In the above figure, the US Weather service shows a pocket drought forming in Iowa. Rains later in the season alleviated the drought – but the impact on yield did not fully disappear.
The above figure shows that areas of the US corn belt (outlined) colored in orange to red received significantly less rainfall than expected in June, while areas in blue received significantly more than usual in August and September.
Protecting the future of agriculture and farmers in the face of a changing climate is a challenge. Here at aWhere, we continue to track, closely and in real-time across the planet, the agricultural weather. Agile and adaptive agricultural systems are needed, with farmers requiring real-time agriculture-weather information to cope with the variability. Across the agricultural value chain, from input providers and researchers to markets, all need to know what farmers are facing, what they need (ranging from crop and seed type to crop protection), and how things are going. Agriculture and food security have become another ‘big data’ information challenge and one that will increase in importance with increasing weather variability.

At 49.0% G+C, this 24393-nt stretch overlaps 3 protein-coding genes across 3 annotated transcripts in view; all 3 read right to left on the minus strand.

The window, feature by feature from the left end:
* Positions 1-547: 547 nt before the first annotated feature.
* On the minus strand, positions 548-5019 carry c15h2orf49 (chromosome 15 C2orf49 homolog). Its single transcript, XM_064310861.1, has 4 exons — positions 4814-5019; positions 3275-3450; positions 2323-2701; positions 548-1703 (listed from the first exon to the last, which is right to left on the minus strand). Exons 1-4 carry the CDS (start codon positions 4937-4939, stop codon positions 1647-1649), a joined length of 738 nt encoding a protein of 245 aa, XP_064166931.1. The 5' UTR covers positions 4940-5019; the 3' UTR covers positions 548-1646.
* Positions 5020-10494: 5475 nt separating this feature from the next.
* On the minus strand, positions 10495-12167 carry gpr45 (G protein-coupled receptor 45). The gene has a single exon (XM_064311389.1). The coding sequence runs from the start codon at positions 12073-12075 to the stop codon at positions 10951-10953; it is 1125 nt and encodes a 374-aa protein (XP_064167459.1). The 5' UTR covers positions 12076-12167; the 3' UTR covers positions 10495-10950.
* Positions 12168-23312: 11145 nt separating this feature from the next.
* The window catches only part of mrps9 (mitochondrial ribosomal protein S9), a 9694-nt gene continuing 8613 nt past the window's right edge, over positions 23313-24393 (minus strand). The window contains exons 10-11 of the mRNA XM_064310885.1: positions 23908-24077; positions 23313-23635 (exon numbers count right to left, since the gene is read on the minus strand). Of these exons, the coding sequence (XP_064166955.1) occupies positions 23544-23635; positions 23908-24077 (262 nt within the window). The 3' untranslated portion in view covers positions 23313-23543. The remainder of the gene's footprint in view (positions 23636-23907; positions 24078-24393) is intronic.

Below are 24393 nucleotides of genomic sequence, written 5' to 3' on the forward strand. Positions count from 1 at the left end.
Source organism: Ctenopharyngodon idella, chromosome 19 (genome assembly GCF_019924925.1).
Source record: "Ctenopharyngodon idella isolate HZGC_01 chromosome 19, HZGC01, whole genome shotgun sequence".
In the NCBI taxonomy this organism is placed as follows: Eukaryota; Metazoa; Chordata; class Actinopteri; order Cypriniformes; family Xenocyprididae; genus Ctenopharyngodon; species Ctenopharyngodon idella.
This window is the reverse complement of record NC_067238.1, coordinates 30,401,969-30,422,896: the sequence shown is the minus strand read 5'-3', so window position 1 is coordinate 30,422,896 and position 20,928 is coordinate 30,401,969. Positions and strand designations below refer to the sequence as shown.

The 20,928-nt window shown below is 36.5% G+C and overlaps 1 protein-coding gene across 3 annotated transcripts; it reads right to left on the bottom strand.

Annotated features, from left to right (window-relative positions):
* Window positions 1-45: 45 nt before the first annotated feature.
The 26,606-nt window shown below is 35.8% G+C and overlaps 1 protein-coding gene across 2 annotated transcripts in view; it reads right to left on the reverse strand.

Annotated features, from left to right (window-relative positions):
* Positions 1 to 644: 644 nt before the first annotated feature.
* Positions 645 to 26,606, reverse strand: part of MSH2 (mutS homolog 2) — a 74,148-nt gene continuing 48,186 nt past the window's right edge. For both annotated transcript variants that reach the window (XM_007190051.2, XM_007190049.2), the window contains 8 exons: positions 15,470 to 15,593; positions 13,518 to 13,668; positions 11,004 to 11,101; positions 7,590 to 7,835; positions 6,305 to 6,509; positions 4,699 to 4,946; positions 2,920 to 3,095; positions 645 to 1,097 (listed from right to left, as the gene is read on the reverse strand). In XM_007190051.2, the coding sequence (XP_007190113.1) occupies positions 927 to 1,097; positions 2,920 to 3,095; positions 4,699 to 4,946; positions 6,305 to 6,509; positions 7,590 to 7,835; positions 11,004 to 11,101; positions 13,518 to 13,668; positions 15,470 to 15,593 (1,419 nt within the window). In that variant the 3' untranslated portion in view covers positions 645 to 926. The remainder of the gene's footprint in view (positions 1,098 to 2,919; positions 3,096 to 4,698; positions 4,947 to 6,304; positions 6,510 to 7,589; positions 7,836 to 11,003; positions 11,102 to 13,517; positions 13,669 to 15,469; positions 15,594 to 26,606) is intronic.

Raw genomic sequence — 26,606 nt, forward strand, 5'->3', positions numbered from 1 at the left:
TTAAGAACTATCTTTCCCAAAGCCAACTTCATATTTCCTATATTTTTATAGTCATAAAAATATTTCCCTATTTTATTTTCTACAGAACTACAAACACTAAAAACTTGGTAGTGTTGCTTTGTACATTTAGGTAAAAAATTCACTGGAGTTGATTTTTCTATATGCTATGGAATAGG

Kleidon has a new book entitled, ‘Thermodynamic Foundations of the Earth System’ which delves into the fundamental thinking of the physics of our atmosphere. See https://thermodynamicearth.org/
 See, for example, https://agfundernews.com/how-ag-big-data-can-provide-the-early-warning-signals-of-global-conflict5708.html
 Punjab received over 60mm of rains in a few hours in October. http://www.dawn.com/news/1267389
 As compared to the 1895-2015 average.
 An interactive web-site highlighting the most recent billion-dollar weather events in the USA can be found here: http://www.c2es.org/science-impacts/maps/extreme-weather